Proliferative Typhlocolitis With Multinucleated Giant Cells: A Nonspecific Enteropathy in Immunodeficient Sentinel Mice

Kerriann M. Casey, Amanda L. Johnson, Melea N. Hunrath, Jenelle K. Fraser, Nicole C. McCowan, Katherine Wasson, Rosalinda A. Doty, Stephen M Griffey, Denise Imai

Research output: Contribution to journalArticle

2 Citations (Scopus)

Abstract

Beginning in 2015, athymic nude sentinel mice from conventional, medium-, and high-security facilities presented to the Comparative Pathology Laboratory (CPL) with weight loss, diarrhea, and/or rectal prolapse. Regardless of whether clinical signs were present or absent, the gross observation of ceco-colonic thickening corresponded histologically to pleocellular typhlocolitis with mucosal hyperplasia and lamina proprial multinucleated cells. A subset of affected sentinels exhibited granulomatous serositis and hepatosplenic necrosis with multinucleated cells. Initial suspicion of mouse hepatitis virus infection was excluded by polymerase chain reaction, electron microscopy, and serology. Multinucleated giant cells were confirmed as macrophages by positive immunoreactivity to Mac-3 and Iba-1 and negative immunoreactivity to pancytokeratin. From conventional and medium-security facilities, Helicobacter species were identified in 40 of 143 (27.9%) mice, with H. hepaticus accounting for 72.5% of identified Helicobacter species. Other agents included opportunistic bacterial infection (41/145, 28.3%), murine norovirus (16/106, 15.1%), and pinworms (2/146, 1.4%). From high-security facilities, only Enterobacter cloacae was identified (2/13, 15.4%), and no evidence of Helicobacter sp., murine norovirus, or pinworms was present. No potentially infectious disease agent(s) was identified in 71 of 146 (48.6%) affected nude sentinels from conventional and medium-security facilities and 11 of 13 (84.6%) affected nude sentinels from high-security facilities. No statistically significant differences in histologic lesion scores were identified between Helicobacter-positive and Helicobacter-negative mice. Thus, proliferative typhlocolitis with multinucleated giant cells was considered a nonspecific histologic pattern associated with a variety of primary and opportunistic pathogens in athymic nude mice.

Original languageEnglish (US)
Pages (from-to)157-168
Number of pages12
JournalVeterinary Pathology
Volume56
Issue number1
DOIs
StatePublished - Jan 1 2019

Fingerprint

Helicobacter
giant cells
Giant Cells
digestive system diseases
Nude Mice
Enterobius
mice
Norovirus
Serositis
Murine hepatitis virus
Helicobacter hepaticus
Rectal Prolapse
Enterobacter cloacae
Opportunistic Infections
Virus Diseases
Serology
Bacterial Infections
Hyperplasia
Communicable Diseases
Weight Loss

Keywords

  • athymic nude
  • Helicobacter
  • mouse hepatitis virus
  • multinucleated giant cells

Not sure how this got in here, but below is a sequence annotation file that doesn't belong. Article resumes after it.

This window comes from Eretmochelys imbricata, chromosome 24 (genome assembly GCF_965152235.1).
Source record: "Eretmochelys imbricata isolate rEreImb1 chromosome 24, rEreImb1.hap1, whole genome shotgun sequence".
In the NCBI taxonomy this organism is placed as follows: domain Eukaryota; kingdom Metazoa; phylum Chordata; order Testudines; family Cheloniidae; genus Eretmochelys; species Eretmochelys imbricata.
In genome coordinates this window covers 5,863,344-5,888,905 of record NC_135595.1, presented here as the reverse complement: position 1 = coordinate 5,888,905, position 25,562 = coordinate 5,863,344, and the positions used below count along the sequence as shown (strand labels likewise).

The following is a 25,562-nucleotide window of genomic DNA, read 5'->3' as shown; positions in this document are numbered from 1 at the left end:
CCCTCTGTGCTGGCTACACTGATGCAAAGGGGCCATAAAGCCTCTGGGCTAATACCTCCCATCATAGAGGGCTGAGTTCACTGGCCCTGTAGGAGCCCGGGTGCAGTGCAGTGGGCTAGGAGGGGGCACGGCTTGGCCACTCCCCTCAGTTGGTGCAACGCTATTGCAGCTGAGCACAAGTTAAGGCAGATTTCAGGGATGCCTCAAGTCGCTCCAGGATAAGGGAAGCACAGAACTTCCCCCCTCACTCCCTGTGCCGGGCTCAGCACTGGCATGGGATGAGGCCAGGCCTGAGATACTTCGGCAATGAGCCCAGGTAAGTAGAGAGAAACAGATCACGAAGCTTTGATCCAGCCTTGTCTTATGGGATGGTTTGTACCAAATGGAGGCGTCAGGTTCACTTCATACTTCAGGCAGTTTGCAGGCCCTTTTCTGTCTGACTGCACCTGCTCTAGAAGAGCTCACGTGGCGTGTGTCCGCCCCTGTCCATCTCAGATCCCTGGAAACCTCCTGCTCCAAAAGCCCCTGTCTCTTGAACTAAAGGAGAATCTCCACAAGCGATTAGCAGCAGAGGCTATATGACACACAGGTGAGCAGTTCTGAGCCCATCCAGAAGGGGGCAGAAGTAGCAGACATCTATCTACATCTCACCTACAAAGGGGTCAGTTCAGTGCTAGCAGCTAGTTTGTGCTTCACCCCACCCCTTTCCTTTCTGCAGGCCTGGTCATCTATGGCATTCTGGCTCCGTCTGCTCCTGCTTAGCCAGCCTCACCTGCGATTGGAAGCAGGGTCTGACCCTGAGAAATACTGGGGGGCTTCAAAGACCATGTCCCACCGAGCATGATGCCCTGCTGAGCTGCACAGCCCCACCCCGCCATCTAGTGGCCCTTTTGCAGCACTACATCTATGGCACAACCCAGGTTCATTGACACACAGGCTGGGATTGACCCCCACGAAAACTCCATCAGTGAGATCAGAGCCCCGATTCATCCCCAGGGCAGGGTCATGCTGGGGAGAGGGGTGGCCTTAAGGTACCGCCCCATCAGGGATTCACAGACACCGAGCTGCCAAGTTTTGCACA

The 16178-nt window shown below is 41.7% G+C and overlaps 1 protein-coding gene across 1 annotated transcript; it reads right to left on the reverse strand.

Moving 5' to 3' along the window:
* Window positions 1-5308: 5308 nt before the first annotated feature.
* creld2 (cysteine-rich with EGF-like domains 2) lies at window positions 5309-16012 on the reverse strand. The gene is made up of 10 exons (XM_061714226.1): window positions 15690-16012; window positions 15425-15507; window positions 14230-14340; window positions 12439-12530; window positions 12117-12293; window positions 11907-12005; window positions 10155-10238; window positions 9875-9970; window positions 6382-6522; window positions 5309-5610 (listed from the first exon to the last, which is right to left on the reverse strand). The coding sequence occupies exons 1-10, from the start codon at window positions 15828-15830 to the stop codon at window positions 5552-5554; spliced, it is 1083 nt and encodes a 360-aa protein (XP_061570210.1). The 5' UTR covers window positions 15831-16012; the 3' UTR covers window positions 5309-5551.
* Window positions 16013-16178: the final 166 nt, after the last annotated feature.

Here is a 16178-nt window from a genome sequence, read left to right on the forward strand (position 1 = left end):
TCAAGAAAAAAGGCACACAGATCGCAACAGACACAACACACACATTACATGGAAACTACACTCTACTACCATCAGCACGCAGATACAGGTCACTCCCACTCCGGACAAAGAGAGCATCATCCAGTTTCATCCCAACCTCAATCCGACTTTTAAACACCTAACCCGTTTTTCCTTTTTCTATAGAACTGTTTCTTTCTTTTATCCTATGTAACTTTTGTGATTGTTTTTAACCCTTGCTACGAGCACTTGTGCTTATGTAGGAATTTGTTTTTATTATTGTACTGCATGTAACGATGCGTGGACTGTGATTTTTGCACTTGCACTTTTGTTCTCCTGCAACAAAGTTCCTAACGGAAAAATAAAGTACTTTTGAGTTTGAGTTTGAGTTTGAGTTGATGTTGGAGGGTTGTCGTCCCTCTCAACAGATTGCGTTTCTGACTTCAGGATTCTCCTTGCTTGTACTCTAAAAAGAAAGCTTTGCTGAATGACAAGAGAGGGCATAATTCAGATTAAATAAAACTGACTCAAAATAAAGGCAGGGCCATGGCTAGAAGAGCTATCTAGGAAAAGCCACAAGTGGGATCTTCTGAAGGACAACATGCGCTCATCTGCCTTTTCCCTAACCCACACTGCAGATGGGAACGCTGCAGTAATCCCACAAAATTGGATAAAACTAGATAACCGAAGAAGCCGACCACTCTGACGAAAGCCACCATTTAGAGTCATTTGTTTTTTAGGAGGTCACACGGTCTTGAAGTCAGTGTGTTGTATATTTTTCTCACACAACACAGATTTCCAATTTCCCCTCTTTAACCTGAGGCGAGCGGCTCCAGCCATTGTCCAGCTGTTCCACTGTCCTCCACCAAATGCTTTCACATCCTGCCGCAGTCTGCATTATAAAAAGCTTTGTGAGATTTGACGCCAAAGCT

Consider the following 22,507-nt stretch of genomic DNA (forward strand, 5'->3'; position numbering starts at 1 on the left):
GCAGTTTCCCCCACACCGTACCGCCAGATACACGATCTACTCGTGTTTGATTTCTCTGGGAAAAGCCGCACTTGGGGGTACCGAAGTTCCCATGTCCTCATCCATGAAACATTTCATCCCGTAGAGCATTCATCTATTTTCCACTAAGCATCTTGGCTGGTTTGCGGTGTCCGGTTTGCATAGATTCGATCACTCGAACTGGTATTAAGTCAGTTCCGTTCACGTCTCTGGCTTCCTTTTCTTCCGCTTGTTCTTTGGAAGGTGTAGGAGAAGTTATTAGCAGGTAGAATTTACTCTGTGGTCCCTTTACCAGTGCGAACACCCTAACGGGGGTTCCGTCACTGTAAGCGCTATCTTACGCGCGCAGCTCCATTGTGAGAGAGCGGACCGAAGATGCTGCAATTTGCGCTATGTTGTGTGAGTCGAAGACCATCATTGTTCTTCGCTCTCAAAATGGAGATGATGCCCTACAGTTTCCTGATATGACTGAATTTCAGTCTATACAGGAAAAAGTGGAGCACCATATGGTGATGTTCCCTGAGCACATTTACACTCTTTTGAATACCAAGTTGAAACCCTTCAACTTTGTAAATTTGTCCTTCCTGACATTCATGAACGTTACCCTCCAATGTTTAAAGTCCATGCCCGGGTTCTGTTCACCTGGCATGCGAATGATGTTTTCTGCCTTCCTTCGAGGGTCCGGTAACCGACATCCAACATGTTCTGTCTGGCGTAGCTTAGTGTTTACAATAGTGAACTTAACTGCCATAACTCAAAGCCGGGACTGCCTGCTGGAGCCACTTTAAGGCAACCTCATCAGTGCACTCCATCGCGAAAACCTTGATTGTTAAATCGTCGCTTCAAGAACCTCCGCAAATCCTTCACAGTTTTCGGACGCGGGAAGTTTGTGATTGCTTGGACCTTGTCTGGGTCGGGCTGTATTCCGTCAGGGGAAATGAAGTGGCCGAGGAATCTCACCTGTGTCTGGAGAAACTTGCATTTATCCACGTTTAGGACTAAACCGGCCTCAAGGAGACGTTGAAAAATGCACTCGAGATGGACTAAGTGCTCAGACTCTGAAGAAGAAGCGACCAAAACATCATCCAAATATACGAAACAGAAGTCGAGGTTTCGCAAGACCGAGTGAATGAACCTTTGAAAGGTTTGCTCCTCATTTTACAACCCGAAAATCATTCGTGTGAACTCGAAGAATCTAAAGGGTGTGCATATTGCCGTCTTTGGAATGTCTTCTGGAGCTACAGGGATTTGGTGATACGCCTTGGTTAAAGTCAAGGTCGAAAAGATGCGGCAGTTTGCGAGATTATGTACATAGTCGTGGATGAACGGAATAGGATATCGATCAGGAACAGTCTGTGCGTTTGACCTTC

• proliferative typhlocolitis

ASJC Scopus subject areas

  • veterinary(all)

Cite this

Proliferative Typhlocolitis With Multinucleated Giant Cells : A Nonspecific Enteropathy in Immunodeficient Sentinel Mice. / Casey, Kerriann M.; Johnson, Amanda L.; Hunrath, Melea N.; Fraser, Jenelle K.; McCowan, Nicole C.; Wasson, Katherine; Doty, Rosalinda A.; Griffey, Stephen M; Imai, Denise.

In: Veterinary Pathology, Vol. 56, No. 1, 01.01.2019, p. 157-168.

Research output: Contribution to journalArticle

Casey, Kerriann M. ; Johnson, Amanda L. ; Hunrath, Melea N. ; Fraser, Jenelle K. ; McCowan, Nicole C. ; Wasson, Katherine ; Doty, Rosalinda A. ; Griffey, Stephen M ; Imai, Denise. / Proliferative Typhlocolitis With Multinucleated Giant Cells : A Nonspecific Enteropathy in Immunodeficient Sentinel Mice. In: Veterinary Pathology. 2019 ; Vol. 56, No. 1. pp. 157-168.
@article{ede266a449d14953903f169bc271ed89,
title = "Proliferative Typhlocolitis With Multinucleated Giant Cells: A Nonspecific Enteropathy in Immunodeficient Sentinel Mice",
abstract = "Beginning in 2015, athymic nude sentinel mice from conventional, medium-, and high-security facilities presented to the Comparative Pathology Laboratory (CPL) with weight loss, diarrhea, and/or rectal prolapse. Regardless of whether clinical signs were present or absent, the gross observation of ceco-colonic thickening corresponded histologically to pleocellular typhlocolitis with mucosal hyperplasia and lamina proprial multinucleated cells. A subset of affected sentinels exhibited granulomatous serositis and hepatosplenic necrosis with multinucleated cells. Initial suspicion of mouse hepatitis virus infection was excluded by polymerase chain reaction, electron microscopy, and serology. Multinucleated giant cells were confirmed as macrophages by positive immunoreactivity to Mac-3 and Iba-1 and negative immunoreactivity to pancytokeratin. From conventional and medium-security facilities, Helicobacter species were identified in 40 of 143 (27.9{\%}) mice, with H. hepaticus accounting for 72.5{\%} of identified Helicobacter species. Other agents included opportunistic bacterial infection (41/145, 28.3{\%}), murine norovirus (16/106, 15.1{\%}), and pinworms (2/146, 1.4{\%}). From high-security facilities, only Enterobacter cloacae was identified (2/13, 15.4{\%}), and no evidence of Helicobacter sp., murine norovirus, or pinworms was present. No potentially infectious disease agent(s) was identified in 71 of 146 (48.6{\%}) affected nude sentinels from conventional and medium-security facilities and 11 of 13 (84.6{\%}) affected nude sentinels from high-security facilities. No statistically significant differences in histologic lesion scores were identified between Helicobacter-positive and Helicobacter-negative mice. Thus, proliferative typhlocolitis with multinucleated giant cells was considered a nonspecific histologic pattern associated with a variety of primary and opportunistic pathogens in athymic nude mice.",